Written by: Roman Regelman | Senior Executive Vice President, Head of Digital
Since joining BNY Mellon in September 2018, our 50,000 employees have heard me say that we are “Digitizing this Very Bank.” More than a catchy phrase, it’s the name of BNY Mellon’s Digital strategy that we believe will not only make us successful, but will soon be emulated by others in the industry.
At BNY Mellon, we have embraced change for 235 years, having played pivotal roles in forming, and evolving, the banking system in the U.S. and globally. We have the brand, market position, and client base to create the digital enterprise that will help lead our clients through the current times, and beyond.
Digital approaches enable us to become even more relevant to our clients – removing unnecessary complexity and processes to become more nimble and able to rethink how we help our clients deliver and maximize value. We must if we want to be in business for the next 235 years.
Through my career, I’ve observed three models of Digital Transformation, particularly in the financial services industry, where I have spent a great portion of my career:
In the Silicon Valley model you are not working at the core of the business, but rather acting as a fintech to drive innovation and digitize the business. It creates great results and excitement, and generates buzz, but doesn’t change the core.
In the Parallel Bank model you are creating an outpost, which is an entirely new digital bank operating in parallel, with its own separate organization, technology and operations. This unit has the luxury of not dealing with legacy systems. But it won’t have the scale.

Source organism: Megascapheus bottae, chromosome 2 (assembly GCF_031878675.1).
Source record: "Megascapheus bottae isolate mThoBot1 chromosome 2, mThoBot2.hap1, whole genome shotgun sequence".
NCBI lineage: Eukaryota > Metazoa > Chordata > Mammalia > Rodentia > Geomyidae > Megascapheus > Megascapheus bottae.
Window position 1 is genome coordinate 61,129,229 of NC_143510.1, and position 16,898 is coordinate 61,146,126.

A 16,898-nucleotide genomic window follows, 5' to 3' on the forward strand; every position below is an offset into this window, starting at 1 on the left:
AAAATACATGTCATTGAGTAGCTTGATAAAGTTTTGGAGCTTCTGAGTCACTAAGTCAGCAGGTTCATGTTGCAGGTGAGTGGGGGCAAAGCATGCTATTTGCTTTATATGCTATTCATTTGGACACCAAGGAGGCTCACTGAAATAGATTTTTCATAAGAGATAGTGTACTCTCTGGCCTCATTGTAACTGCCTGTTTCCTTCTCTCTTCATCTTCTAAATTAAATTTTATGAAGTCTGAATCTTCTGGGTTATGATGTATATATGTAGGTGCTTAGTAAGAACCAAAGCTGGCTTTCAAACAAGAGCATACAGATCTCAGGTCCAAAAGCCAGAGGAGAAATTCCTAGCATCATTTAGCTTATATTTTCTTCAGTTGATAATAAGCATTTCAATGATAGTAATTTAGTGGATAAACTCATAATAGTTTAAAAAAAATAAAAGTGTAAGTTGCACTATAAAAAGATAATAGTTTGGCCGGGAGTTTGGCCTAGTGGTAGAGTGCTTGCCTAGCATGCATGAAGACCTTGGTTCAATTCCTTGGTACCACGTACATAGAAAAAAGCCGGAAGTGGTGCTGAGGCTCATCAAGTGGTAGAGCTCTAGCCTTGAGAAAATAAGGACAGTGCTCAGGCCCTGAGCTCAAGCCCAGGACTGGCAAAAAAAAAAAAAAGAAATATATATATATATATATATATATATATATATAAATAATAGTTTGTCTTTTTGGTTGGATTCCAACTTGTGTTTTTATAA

So what’s different – and better – about The Digitizing this Very Bank model—the model we have chosen for BNY Mellon? It’s the only model in my mind that delivers true sustainable results—one that is not building something separate, but digitizing everything the firm does.
“Digitizing this Very Bank” is about changing each process, product, and client interaction so they are digital—in line with best standards and client expectations. Not just being better than yesterday, but about being on par with the leading world-class examples—whether as big and global as Amazon, or local and cutting-edge like Go-Jek, a transportation network and logistics disruptor in Southeast Asia.
Our approach is working in a client-centric way, in a cross-functional fashion, using best practice examples from around the world and harvesting the power of our people.
Perhaps you’ve also heard us mention our three Digital Horizons. If not, I’ll clarify them now:
Imagine this: a surfer in Bali, Indonesia, picks up on a trend. Perhaps it’s a new wave (no pun intended) of surfboards or revolutionary kind of wetsuit. In turn, this one surfer has an effect on the valuation of major U.S. companies. Through a combination of the surfer’s, companies’, and world data (such as weather or social sentiment) we can spot trends that our clients can act on.
The sum of our Digital Horizons equals CHANGE. We’re changing the way we work throughout the enterprise.
To get us further toward each horizon we need to embrace the world’s collective intelligence, since a global ecosystem is superior to the individual knowledge of any single company.
We are embracing this collective wisdom in what we call a “culture of partnership.”
When I was a management consultant, I would often hear clients fearfully say “the fintechs are coming!” and “how are we going to fight these disruptive technologies?”
I didn’t view it that way then, and still don’t now. I don’t fear the fintechs. Nor do I fear our competitors.
What I fear is our competitors working with the fintechs before we do.